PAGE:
How to Compare Security Cameras

by William Lynch

    Video surveillance plays an integral part of an effective security system, but the protection level is only as good as the cameras used. Whether a one-camera setup or an intricate multicamera network, your security system must utilize cameras designed for your specific needs. Knowing a few key factors can help you compare security cameras to make the best purchase possible. Before installing any security cameras, consult your local ordinances and consider any potential legal issues related to liability and notice of use.

    Chip Size

    The two most common security camera types are CMOS, which stands for Complementary Metal Oxide Semiconductor, and CCD, or Charge Couple Device. Both types capture images using computer chips measuring 1/4, 1/3 or 1/2 inches. In general, larger chip sizes produce better image quality, with 1/3-inch chips serving as the industry standard.


    A security camera's lens determines the overall surveillance field. Larger lenses provide a narrower, more zoomed field of view, while smaller lenses offer a wider perspective. Typical lens sizes range from 3.6 mm to 18 mm. Lenses also come in either fixed or variable focal length and may be designed to work in low-light conditions. Consider camera location and environmental conditions when comparing potential lenses.


    A security camera's resolution indicates the captured image's detail level; cameras with high resolutions produce crisper, cleaner images. Manufacturers typically measure security camera resolution in TVL, which represents the number of horizontal TV lines. TVL provides a more accurate depiction of a camera's resolution than the more common pixel measurements. Average security cameras feature resolutions between 300 and 400 TVL, while higher resolution cameras run upwards of 700 TVL. To get the most out such cameras, make certain your video recorders and display monitors can handle the high resolutions.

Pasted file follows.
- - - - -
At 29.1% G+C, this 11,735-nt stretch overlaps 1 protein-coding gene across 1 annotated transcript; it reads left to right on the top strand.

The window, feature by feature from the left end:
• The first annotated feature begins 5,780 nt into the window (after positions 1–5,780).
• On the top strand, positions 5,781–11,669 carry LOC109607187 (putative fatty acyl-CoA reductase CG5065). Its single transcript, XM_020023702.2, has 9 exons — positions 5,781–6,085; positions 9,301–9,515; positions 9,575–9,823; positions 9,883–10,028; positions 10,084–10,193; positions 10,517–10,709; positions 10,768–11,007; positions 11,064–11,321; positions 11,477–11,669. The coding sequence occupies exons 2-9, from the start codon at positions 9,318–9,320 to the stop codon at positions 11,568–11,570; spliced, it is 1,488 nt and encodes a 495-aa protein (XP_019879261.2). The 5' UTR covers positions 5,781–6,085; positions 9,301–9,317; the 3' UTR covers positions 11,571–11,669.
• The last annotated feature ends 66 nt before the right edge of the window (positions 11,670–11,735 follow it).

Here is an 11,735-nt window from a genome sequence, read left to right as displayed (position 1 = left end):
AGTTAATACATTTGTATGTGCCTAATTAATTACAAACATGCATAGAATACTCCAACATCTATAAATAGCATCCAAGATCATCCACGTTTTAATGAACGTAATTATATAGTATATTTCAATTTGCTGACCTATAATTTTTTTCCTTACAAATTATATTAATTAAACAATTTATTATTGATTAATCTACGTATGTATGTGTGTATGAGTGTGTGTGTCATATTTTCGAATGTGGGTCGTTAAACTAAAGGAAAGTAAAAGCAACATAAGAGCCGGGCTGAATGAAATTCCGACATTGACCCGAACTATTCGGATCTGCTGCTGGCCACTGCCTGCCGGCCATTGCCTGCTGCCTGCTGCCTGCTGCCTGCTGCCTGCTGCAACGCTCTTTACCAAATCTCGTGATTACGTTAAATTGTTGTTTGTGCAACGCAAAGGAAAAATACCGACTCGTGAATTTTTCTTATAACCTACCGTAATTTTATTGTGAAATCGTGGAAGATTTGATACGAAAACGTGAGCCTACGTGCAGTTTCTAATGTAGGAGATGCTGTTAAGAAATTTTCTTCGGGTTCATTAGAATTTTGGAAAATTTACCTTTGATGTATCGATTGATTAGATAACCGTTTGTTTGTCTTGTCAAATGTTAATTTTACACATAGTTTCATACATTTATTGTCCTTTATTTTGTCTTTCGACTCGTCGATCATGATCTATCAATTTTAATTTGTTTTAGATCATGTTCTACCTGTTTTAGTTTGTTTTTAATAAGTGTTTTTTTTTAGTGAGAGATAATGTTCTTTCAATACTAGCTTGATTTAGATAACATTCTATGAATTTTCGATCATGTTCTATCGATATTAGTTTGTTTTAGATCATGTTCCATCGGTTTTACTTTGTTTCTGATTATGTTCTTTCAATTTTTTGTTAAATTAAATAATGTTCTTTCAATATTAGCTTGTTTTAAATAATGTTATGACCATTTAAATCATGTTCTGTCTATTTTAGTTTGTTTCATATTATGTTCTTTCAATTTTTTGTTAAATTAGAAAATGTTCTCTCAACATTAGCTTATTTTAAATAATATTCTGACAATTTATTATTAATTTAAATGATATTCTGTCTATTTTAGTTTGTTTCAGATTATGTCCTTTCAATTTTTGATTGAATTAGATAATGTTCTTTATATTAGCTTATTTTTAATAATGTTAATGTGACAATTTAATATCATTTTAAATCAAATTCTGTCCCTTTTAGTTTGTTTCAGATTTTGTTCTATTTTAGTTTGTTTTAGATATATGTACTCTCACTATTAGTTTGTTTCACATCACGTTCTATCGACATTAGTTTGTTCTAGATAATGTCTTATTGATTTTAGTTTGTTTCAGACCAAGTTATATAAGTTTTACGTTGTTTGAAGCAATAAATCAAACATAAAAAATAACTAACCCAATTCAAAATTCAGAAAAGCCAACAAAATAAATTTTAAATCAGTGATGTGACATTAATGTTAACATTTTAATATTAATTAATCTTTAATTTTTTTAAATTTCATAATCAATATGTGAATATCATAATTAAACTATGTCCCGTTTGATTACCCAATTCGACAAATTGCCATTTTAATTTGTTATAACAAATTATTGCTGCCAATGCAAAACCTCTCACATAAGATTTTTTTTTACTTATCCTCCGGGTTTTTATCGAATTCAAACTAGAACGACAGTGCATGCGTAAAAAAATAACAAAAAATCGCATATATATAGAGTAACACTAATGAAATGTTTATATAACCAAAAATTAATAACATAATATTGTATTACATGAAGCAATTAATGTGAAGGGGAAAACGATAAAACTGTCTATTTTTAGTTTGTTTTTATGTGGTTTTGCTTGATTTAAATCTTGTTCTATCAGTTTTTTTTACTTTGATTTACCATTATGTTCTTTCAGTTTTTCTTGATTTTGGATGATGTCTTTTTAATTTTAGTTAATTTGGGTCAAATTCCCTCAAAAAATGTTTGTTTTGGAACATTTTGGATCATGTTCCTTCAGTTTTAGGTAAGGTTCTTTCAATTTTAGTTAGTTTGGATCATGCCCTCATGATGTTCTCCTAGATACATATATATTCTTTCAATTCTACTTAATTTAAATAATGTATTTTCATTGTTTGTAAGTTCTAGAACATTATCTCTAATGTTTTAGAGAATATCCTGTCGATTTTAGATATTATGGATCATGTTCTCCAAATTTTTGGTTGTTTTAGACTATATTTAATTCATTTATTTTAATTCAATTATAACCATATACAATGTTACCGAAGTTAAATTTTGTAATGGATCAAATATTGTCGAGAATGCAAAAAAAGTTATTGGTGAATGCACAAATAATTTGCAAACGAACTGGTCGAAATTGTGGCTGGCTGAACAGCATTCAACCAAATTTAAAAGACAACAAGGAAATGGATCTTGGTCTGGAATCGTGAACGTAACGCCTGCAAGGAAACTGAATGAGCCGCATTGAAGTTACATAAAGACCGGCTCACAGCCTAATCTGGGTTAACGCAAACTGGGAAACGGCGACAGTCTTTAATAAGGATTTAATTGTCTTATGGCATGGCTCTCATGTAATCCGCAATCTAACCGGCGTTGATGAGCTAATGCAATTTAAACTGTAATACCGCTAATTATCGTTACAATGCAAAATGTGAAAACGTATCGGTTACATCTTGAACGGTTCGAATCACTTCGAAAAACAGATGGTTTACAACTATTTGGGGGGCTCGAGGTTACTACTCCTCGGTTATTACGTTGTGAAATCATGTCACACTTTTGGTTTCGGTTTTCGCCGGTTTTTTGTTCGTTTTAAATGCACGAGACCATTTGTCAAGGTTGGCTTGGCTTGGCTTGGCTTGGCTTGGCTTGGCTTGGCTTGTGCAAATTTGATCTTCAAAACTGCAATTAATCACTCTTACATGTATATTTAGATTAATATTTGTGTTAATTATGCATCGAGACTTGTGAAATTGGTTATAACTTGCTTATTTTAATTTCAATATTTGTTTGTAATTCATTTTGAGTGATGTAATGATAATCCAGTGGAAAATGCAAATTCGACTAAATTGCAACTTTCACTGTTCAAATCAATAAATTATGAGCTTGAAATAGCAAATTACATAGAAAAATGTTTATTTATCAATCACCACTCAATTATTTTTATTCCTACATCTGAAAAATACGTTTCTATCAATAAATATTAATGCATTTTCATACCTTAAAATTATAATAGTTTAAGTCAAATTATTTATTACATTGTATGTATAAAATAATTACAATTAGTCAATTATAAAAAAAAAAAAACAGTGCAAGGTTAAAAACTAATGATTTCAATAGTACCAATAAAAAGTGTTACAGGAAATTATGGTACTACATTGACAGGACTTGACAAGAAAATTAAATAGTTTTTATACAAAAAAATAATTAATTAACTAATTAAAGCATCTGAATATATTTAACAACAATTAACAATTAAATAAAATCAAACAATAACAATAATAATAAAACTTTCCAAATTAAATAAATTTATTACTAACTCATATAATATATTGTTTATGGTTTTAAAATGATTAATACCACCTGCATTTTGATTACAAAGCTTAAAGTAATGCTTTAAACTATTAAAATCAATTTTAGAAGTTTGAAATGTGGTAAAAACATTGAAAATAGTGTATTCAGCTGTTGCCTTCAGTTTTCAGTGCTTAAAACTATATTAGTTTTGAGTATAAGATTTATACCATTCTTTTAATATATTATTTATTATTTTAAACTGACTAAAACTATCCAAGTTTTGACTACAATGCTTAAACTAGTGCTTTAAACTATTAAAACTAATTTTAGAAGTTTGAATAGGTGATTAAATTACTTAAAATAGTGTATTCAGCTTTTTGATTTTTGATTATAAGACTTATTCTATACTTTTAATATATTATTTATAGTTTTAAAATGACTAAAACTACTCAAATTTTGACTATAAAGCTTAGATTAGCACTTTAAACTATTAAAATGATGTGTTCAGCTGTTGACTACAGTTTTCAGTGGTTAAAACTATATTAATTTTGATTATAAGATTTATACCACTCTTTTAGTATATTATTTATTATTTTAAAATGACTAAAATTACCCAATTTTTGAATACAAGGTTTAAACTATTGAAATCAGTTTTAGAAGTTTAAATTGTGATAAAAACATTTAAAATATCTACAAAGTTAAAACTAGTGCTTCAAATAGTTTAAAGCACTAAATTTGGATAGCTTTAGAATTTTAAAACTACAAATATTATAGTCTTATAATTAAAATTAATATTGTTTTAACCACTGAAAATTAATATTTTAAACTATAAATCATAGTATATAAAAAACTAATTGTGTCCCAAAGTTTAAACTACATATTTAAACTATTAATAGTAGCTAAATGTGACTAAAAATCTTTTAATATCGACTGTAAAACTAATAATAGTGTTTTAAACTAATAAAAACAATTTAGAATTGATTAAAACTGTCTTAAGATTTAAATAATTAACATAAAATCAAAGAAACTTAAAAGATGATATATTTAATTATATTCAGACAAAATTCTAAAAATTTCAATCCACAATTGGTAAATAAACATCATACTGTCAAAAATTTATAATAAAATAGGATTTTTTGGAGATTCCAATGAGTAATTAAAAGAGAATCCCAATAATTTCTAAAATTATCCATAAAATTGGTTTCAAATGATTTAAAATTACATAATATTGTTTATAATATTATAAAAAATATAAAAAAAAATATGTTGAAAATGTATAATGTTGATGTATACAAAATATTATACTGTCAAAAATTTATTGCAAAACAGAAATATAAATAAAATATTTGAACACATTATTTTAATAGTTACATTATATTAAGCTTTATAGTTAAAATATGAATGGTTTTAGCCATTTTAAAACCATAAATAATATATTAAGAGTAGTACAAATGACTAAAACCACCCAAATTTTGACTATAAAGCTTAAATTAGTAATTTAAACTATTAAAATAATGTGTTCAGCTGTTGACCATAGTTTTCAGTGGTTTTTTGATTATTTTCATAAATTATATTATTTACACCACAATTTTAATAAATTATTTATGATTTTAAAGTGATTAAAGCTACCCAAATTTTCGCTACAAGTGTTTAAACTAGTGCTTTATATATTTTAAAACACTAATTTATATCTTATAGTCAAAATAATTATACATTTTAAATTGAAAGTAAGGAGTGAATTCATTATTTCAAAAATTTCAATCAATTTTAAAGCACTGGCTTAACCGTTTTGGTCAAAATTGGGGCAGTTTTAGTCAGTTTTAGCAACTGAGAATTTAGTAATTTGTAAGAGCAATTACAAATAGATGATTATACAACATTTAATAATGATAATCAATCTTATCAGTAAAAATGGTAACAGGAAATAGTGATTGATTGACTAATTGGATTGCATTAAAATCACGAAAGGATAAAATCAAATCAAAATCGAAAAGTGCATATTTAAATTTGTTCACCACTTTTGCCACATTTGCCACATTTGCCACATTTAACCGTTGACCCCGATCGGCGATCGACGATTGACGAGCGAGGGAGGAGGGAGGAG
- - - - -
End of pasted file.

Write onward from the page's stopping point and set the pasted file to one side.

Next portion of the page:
Wired vs. Wireless

    Security cameras come in either wired or wireless models. Wired cameras are the most cost effective and also offer the best, most reliable video quality, because there is never a problem with signal interference. Wireless cameras are easier to install, making them ideal for residential use, but they're more expensive and require some form of local power supply at the camera location.

    Color vs. B&W

    Continued technological advances have made color security cameras far more affordable, positioning them as viable rivals to traditional black-and-white security cameras. Color cameras provide more information, offering viewers greater detail when describing suspects. However, black-and-white cameras typically work better than color cameras in low-light conditions, making them suitable for nighttime surveillance in residential areas. Some security cameras offer both formats, allowing users to switch between color and black-and-white recording depending upon light conditions.


    Law enforcement operations and high-risk environments such as casinos typically employ PZT cameras, which stands for Pan/Zoom/Tilt. These advanced features allow for greater visual coverage and enhanced image detail. The drawbacks for PZT cameras are they're more expensive and require a skilled operator to actively control the cameras. Homeowners interested in basic surveillance will have little use for such expensive features.

    About the Author

    William Lynch has been a freelance writer for the past fifteen years, working for various web sites and publications. He is currently enrolled in a Master of Arts program in writing popular fiction at Seton Hill University. He hopes to one day become a mystery novelist.

    Photo Credits

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